Ryan Hunter-Reay had one of the best drivers of his career in Race 2 of the Chevrolet Dual in Detroit. photo: IndyCar

“I mean, it was — we were at times lapping, I think, a second and a half faster than anybody on the track, and that car definitely ended the race where it should be, and that’s in Victory Lane,” Hunter-Reay asserted afterward. “So really proud of the 28 DHL Honda team. These guys have worked really hard, but they gave me a great race car, the engineering side. I’m just really proud of what they’ve done.”

And the races they didn’t win this weekend were nothing to sneeze at either. Hunter-Reay was second in Race 1, while Dixon came home fourth in Race 2.

As it stands, they rank second and fourth in the championship – Dixon trails Will power by five points, while Hunter-Reay is 31 out of the lead. Each of these former champions could go on a title run as we near the second half of the season, so watch out of them.

Honda Sweeps Chevy’s Home Race…Again

Graham Rahal’s sweep of last year’s Detroit event was also a sweep for Honda, and Honda drivers Dixon and Hunter-Reay made it back-to-back Honda sweeps over the weekend.

And this year’s outing was particularly dominating for the Honda teams. They had the top six finishers from Race 1, and seven of the top 10, and six of the top 10 from Race 2, including five of the first six finishers.

Add in a GT Daytona victory for Meyer Shank Racing in Saturday’s Chevrolet Sports Car Classic for the IMSA WeatherTech Sports Car Championship, and it proved to be a banner weekend for the Honda bunch.

“This is a great way to cap off a weekend of wins for Honda and Acura,” said Honda Performance Development president Art St. Cyr. “To come away with two IndyCar victories, and taking five of the six podium positions (in Race 2), speaks to the strengths of our IndyCar program. In addition, we’re celebrating another victory for our Acura NSX GT3, a double-podium finish for our ARX-05 prototype and a win for Honda at the Baja 500 (desert truck race). Congratulations to Scott for Saturday’s win, the 42nd of his career, and to Ryan for his ‘pure pace’ victory (on Sunday).”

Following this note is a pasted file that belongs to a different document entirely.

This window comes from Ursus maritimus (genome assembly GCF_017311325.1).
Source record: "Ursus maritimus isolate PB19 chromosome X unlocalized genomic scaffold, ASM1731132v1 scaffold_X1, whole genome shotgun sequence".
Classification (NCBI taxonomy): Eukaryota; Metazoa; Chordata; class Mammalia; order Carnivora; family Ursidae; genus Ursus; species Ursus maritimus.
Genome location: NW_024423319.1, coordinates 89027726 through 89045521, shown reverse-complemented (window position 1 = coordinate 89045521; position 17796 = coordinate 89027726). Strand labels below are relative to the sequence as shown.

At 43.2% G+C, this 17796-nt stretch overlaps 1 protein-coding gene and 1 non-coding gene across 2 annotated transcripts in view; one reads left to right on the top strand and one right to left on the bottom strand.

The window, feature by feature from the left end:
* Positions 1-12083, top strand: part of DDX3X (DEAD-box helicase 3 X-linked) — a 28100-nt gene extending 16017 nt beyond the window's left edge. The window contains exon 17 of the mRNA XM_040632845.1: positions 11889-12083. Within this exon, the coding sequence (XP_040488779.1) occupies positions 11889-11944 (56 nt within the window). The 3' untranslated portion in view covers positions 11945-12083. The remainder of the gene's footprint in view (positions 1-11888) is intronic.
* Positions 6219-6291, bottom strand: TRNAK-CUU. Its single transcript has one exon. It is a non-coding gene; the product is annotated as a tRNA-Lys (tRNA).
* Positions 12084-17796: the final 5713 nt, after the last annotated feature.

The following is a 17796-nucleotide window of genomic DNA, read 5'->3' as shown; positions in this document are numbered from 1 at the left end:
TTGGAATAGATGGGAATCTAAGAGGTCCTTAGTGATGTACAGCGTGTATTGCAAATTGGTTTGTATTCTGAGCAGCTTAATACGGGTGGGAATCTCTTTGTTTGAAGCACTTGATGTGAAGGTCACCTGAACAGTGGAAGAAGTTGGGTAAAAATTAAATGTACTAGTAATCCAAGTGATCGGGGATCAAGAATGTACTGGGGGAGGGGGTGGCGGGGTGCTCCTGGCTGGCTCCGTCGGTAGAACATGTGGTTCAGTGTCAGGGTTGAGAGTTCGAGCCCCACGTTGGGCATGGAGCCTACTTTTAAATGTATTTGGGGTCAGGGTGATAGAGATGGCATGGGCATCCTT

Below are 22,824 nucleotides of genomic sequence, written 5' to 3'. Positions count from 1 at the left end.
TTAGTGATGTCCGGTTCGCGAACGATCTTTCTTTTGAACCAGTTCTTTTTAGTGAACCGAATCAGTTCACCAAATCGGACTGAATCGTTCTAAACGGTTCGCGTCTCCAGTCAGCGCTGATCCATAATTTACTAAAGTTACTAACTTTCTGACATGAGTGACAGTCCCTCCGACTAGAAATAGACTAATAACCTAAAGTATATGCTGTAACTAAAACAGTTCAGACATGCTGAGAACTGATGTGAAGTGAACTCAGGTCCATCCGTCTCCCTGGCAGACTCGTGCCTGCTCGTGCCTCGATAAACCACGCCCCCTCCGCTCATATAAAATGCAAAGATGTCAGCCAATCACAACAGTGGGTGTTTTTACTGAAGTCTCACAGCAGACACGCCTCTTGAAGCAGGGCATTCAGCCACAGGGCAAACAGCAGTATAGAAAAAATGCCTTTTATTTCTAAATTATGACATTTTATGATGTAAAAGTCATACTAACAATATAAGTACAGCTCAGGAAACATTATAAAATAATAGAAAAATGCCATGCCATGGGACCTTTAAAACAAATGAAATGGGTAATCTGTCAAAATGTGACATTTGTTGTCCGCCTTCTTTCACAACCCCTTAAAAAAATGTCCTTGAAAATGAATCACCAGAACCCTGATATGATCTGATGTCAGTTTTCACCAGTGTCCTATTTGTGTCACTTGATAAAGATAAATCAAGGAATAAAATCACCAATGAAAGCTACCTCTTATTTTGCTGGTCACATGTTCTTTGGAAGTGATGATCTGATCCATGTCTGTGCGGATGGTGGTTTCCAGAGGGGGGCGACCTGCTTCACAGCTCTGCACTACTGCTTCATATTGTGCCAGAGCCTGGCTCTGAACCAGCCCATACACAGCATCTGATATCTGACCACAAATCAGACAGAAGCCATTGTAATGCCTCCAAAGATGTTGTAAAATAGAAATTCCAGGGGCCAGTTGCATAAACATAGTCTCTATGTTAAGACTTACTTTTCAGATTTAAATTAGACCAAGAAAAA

Given that Chevy/Penske driver Josef Newgarden a won a Honda-sponsored event earlier this year – the Honda Indy Grand Prix of Alabama – Detroit proved to be sweet revenge for Honda.

Championship Beginning to Take Shape

Yet another close championship fight could be brewing for IndyCar in 2018 if you look at the standings as the series leaves Detroit.

As previously described, Power leads Dixon by five points. Alexander Rossi sits third, 11 points behind Power. Hunter-Reay is fourth, 31 markers back, with Josef Newgarden fifth, 39 points back.

That’s 39 points separating the top five, a scant amount given how quickly things can change. Sixth-place Robert Wickens is even within striking distance, at 77 points back. Graham Rahal sits seventh, 88 points out of the lead.

That’s seven drivers separated by less than 100 points.

And with double-points again on the docket at the season-ending GoPro Grand Prix of Sonoma, no one looks poised to run away with it.

Misc.

  • The pair of races over the weekend were stereotypical Dr. Jekyll and Mr. Hyde. Race 1 – Dr. Jekyll – was relatively routine, with Dixon commanding the pace in the second half. And though a pair of late-cautions created some late drama, the victory was never genuinely in doubt.